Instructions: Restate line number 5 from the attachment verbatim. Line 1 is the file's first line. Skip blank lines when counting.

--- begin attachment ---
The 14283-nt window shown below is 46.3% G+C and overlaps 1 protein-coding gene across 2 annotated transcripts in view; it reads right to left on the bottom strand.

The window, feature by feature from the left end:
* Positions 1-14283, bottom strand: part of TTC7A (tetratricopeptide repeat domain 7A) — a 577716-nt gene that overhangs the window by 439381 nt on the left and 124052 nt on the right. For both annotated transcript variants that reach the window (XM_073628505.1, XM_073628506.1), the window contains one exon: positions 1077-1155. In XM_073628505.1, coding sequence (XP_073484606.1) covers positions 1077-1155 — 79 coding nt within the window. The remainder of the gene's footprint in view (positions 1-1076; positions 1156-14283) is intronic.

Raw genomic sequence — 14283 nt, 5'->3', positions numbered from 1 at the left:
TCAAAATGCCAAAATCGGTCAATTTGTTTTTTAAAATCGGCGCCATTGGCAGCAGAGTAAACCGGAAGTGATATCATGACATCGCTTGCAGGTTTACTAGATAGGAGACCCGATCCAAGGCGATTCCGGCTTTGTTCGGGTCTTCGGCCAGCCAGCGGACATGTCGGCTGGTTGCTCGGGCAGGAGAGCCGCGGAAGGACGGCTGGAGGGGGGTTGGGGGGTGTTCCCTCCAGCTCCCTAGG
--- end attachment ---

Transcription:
TCAAAATGCCAAAATCGGTCAATTTGTTTTTTAAAATCGGCGCCATTGGCAGCAGAGTAAACCGGAAGTGATATCATGACATCGCTTGCAGGTTTACTAGATAGGAGACCCGATCCAAGGCGATTCCGGCTTTGTTCGGGTCTTCGGCCAGCCAGCGGACATGTCGGCTGGTTGCTCGGGCAGGAGAGCCGCGGAAGGACGGCTGGAGGGGGGTTGGGGGGTGTTCCCTCCAGCTCCCTAGG